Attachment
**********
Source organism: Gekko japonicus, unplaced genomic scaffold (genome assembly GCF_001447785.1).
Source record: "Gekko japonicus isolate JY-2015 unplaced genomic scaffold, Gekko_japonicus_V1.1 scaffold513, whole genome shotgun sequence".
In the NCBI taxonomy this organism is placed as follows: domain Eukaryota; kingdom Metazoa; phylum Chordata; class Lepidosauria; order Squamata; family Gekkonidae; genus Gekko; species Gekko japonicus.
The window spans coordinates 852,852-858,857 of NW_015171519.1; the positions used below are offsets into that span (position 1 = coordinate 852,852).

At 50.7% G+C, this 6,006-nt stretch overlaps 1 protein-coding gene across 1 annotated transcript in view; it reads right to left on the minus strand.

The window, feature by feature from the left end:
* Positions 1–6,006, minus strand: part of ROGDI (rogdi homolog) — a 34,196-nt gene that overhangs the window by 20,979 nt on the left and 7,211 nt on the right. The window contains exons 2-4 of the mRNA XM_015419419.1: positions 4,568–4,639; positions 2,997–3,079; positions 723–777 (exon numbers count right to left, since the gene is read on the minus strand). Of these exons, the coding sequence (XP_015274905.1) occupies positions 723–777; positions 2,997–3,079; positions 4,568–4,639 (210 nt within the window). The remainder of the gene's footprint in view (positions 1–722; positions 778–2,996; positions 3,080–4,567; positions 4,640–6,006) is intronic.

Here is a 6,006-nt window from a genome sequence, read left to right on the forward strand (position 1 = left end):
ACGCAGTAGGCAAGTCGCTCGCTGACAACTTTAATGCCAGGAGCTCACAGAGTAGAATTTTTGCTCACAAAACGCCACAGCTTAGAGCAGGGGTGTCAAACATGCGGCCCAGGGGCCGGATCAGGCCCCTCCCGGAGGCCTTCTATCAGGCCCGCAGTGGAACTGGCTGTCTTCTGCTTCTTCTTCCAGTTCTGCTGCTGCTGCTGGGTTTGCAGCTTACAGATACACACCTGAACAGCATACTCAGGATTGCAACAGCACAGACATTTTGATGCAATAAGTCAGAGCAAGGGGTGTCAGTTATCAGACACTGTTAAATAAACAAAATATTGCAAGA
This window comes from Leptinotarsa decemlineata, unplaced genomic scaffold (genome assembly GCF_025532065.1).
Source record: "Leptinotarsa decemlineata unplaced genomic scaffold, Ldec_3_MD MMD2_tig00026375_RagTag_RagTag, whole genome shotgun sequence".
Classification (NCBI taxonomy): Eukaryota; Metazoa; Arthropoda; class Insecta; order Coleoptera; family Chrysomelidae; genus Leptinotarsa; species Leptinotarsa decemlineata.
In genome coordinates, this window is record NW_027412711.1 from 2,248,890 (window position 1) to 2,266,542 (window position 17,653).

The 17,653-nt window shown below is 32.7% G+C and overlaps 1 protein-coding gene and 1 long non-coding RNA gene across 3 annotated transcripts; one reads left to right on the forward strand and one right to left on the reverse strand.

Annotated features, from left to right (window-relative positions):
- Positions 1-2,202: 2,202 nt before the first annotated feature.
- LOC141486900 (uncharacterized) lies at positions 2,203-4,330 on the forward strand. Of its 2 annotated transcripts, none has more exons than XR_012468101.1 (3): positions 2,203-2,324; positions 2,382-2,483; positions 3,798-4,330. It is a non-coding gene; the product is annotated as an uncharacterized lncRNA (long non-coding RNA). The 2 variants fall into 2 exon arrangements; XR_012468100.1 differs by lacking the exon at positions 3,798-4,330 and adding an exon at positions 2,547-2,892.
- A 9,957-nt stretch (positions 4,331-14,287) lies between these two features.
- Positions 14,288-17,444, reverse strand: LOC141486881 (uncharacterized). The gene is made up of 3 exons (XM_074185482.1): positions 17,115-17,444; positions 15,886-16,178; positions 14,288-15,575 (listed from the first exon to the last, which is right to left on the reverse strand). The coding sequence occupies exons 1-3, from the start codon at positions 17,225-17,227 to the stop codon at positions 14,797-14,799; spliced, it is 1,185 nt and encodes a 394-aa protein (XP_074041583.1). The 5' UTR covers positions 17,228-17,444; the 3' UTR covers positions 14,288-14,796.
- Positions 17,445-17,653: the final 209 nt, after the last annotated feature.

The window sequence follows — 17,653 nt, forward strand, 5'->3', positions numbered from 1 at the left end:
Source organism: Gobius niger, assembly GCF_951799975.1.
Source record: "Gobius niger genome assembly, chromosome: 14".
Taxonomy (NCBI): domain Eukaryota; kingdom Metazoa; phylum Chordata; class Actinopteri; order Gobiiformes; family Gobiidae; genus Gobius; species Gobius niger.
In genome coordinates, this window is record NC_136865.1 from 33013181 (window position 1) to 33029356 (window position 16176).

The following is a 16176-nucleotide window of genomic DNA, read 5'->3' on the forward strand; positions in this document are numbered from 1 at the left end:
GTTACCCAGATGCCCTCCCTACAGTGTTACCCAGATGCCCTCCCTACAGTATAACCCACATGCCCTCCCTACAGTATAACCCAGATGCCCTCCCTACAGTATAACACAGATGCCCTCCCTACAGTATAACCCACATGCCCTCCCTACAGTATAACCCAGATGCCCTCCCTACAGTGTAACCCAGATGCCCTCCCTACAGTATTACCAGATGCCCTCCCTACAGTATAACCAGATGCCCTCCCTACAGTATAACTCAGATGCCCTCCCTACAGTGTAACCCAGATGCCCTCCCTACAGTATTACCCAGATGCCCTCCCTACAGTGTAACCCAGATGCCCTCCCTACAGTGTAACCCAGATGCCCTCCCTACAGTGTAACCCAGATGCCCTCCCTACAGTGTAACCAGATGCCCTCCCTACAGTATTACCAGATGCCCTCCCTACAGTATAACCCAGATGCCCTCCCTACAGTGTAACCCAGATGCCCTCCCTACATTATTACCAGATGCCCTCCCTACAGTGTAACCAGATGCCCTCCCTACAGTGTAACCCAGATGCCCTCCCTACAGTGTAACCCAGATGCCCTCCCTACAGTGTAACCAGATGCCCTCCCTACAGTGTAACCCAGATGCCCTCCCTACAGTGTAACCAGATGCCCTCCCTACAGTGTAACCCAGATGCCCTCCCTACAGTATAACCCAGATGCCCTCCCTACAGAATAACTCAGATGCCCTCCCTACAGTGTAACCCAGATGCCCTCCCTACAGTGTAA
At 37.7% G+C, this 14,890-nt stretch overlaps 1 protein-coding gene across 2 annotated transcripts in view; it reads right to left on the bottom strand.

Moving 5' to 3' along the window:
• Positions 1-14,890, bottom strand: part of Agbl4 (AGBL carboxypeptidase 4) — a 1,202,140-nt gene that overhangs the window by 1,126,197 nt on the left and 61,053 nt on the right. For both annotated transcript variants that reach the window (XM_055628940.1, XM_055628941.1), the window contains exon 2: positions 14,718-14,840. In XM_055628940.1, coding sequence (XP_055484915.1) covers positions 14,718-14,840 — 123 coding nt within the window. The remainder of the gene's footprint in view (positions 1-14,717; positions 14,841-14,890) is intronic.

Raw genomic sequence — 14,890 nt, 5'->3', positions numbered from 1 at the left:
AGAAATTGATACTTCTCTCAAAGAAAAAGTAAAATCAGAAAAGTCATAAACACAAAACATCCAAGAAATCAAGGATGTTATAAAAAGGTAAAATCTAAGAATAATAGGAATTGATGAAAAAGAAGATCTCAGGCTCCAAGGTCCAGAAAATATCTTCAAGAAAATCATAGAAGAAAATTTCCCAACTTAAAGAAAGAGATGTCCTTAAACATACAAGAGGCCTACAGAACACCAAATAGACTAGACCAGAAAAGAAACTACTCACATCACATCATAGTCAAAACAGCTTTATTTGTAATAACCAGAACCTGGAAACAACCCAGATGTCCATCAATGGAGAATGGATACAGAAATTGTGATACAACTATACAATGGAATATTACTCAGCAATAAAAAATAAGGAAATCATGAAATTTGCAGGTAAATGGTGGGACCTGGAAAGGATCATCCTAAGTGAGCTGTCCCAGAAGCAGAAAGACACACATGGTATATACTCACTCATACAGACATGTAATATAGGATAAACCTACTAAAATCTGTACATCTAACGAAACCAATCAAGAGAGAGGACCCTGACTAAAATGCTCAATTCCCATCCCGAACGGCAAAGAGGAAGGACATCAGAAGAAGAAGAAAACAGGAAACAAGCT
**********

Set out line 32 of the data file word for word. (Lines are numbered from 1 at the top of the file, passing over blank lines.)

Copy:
AGAAATTGATACTTCTCTCAAAGAAAAAGTAAAATCAGAAAAGTCATAAACACAAAACATCCAAGAAATCAAGGATGTTATAAAAAGGTAAAATCTAAGAATAATAGGAATTGATGAAAAAGAAGATCTCAGGCTCCAAGGTCCAGAAAATATCTTCAAGAAAATCATAGAAGAAAATTTCCCAACTTAAAGAAAGAGATGTCCTTAAACATACAAGAGGCCTACAGAACACCAAATAGACTAGACCAGAAAAGAAACTACTCACATCACATCATAGTCAAAACAGCTTTATTTGTAATAACCAGAACCTGGAAACAACCCAGATGTCCATCAATGGAGAATGGATACAGAAATTGTGATACAACTATACAATGGAATATTACTCAGCAATAAAAAATAAGGAAATCATGAAATTTGCAGGTAAATGGTGGGACCTGGAAAGGATCATCCTAAGTGAGCTGTCCCAGAAGCAGAAAGACACACATGGTATATACTCACTCATACAGACATGTAATATAGGATAAACCTACTAAAATCTGTACATCTAACGAAACCAATCAAGAGAGAGGACCCTGACTAAAATGCTCAATTCCCATCCCGAACGGCAAAGAGGAAGGACATCAGAAGAAGAAGAAAACAGGAAACAAGCT